The detainees included nine members of Jama'at-ud-Dawah, the group responsible for the November 2008 terrorist assault on the Indian commercial hub of Mumbai, in which 166 people were killed. Alarmingly, they were arrested from a training camp they had set up near the eastern town of Daska, located within a few miles of the northernmost point of Pakistan's international border with India.

The Khorasan Governorate

The Syria-based leadership of Islamic State made its first inroad into the Afghanistan-Pakistan militant theatre in April 2014, when a ranking Afghanistan-based Arab al-Qaeda commander, Abu al-Huda al-Sudani, switched allegiance, accusing Ayman al-Zawahiri of "deviating" from AQ's mission since the killing of Bin Laden three years earlier.

Significantly, Mr. al-Sudani was a former associate of Abu Musab al-Zarqawi, the erstwhile Jordanian chief of al-Qaeda in Iraq (which would go on to become IS) until he was killed by a US airstrike in June 2006. Scattered by US forces, the remnants of al-Zarqawi's forces reformed four years ago as the core membership of IS.

Mr. al-Zarqawi himself lived in the northern Pakistani city of Peshawar for several years during the 1990s, as did many of the Arab militants attracted to the region in the 1980s to fight Soviet occupation forces in Afghanistan.

Indeed, many jihadi groups previously in Pakistan's tribal areas have longstanding relations with militant commanders in Iraq and Syria who have joined IS. Among the Pakistan-based militants are a select group who, on the basis of their ideological commitment to global jihad and credentials as fierce warriors, were hand-picked by AQ for 45-day "live training" tours of Iraq under tutelage of Mr. al-Zarqawi and of others now in positions of responsibility in Raqqa.

In Iraq, they learnt new tactics and skills - notably the use of improvised explosive devices and suicide bombers - and introduced them in Afghanistan and Pakistan when the insurgencies there gathered momentum in 2005. 

The same relationships were leveraged by Abu Bakr al-Baghdadi himself in the aftermath of the Arab Spring of 2011, when he sought refuge in the Pakistani tribal area of North Waziristan, according to Pakistani researchers focused on the FATA. "According to my sources, he lived in the Dattakhel area for about a year between 2012 and 2013," says Mansur Mahsud, director of research for the FATA Research Centre, an independent Islamabad-based think-tank. "I've spoken to several eyewitnesses."

At the time, Pakistan's government was seeking to engage the TTP in peace talks, a last-ditch tactic ahead of a decisive military push into the FATA that all the militants, Mr. al-Baghdadi included, knew would be forthcoming. Similarly, it was inevitable that many TTP commanders and foreign militants would be forced flee their North Waziristan strongholds and take refuge in adjacent Afghan provinces, and that the crackdown would massively disrupt the command structure of the Pakistani Taliban. It was those disconnected, under-resourced militants who were the prime targets for recruitment by the Syrian-based leadership of IS.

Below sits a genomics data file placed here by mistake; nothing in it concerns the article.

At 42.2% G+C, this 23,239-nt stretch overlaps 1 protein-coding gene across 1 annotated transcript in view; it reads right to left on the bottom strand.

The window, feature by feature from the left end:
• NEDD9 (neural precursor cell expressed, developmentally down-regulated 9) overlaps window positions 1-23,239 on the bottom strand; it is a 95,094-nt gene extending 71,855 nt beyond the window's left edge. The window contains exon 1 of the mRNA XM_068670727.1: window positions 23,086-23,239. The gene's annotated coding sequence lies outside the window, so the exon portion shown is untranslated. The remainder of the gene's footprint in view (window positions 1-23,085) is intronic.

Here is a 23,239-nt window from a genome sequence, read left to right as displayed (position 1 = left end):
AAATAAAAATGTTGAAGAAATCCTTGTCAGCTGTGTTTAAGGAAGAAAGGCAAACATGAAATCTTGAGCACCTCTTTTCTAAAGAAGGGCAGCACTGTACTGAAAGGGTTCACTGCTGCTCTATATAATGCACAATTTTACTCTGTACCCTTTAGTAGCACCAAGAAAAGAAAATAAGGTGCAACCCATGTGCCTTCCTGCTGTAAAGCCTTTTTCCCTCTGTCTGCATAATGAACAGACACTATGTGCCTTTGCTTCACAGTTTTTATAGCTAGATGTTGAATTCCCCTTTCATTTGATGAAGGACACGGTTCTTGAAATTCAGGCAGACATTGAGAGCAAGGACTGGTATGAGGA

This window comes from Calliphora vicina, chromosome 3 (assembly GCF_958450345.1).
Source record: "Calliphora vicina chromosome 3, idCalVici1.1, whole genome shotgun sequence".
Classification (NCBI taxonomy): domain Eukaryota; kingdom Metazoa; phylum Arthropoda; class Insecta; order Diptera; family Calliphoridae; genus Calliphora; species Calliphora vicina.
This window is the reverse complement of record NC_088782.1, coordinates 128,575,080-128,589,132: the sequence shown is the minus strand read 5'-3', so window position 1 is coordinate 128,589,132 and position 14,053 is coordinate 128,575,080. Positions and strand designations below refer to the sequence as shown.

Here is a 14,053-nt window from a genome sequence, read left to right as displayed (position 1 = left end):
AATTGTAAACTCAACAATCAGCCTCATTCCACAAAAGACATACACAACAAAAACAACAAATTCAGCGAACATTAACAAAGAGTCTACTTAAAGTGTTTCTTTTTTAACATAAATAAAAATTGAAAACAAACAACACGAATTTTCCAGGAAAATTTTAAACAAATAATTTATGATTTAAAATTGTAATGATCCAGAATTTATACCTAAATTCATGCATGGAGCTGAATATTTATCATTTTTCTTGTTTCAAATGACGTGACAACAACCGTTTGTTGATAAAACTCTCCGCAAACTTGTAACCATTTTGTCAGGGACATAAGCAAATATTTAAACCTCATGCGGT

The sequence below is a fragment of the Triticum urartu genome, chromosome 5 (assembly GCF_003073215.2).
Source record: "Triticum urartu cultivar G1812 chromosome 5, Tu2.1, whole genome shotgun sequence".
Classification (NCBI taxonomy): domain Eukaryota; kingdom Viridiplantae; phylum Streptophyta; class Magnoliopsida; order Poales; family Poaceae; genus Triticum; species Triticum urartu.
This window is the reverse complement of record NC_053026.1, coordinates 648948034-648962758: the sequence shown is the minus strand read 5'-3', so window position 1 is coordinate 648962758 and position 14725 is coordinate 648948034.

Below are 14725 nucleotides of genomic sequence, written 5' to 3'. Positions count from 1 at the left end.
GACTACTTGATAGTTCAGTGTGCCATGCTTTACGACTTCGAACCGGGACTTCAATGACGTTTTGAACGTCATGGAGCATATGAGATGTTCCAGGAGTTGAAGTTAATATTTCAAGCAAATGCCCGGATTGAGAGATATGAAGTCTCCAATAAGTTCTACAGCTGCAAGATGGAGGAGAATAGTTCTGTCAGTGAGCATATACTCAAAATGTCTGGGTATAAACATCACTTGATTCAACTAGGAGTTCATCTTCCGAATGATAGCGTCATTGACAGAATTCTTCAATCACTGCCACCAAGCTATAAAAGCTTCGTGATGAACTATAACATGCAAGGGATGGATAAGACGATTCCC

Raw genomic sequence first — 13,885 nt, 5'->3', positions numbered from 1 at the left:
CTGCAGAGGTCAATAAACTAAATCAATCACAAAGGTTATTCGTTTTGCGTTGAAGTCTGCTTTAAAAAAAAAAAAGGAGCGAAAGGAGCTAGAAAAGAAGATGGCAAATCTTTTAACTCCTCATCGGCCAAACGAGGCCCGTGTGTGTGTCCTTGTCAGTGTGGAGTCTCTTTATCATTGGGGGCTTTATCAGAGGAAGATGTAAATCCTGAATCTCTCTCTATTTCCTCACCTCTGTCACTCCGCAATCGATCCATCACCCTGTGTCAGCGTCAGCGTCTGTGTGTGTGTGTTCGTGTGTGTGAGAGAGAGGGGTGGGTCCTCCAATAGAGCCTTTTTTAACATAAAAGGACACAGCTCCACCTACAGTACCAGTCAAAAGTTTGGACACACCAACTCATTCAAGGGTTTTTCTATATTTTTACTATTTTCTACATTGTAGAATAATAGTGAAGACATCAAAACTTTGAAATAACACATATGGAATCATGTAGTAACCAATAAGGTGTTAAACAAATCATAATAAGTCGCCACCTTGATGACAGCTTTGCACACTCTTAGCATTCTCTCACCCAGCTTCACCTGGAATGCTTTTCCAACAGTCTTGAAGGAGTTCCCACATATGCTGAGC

The first mass defection from AQ to IS from factions based in Pakistan's tribal areas was announced on October 6, 2014, by the Islamic Movement of Uzbekistan, a battalion of several hundred militants notorious for their involvement in high-profile attacks against Pakistani military installations. The announcement followed reports that 17 Uzbek militants had been killed the month before in Syria during a US-led coalition air raid against IS forces.

Similarly, some 1,000 Uighur militants from the restless western Chinese province of Xinjiang moved to Syria from FATA; about half joined the ranks of the Nusra Front, an AQ affiliate still answering to Mr. Al-Zawahiri, while the other half switched allegiance to IS.

The US commander of NATO forces in Afghanistan says there are 1,000-3,000 IS fighters now based in Afghanistan

Mr. al-Sudani was instrumental in the October 14, 2014 defection to IS of six faction leaders of the Pakistani Taliban, led by its former spokesman, Sheikh Maqbool Orakzai (better known by his militant alias, Shahidullah Shahid), according to the detailed account of events released by them. They had approached Mr. al-Sudani and asked him to put them in contact with the IS leadership and he subsequently arranged an encrypted phone call with a Syria-based representative of the group, during which the militants became the first Pakistanis to swear an oath of allegiance to Abu Bakr al-Baghdadi.

Under Islamic custom, a Muslim may seek to renew their faith by swearing an oath of allegiance to a single religious guide. All Afghan and Pakistani Taliban militants have already pledged their allegiance to Mullah Omar in his capacity as "leader of the faithful", the title he adopted during Taliban rule in most of Afghanistan from 1997 to 2001.

The defections were first instance of Mr. Omar publicly losing that status and Mr. Maqbool was vilified for his betrayal in a TTP statement.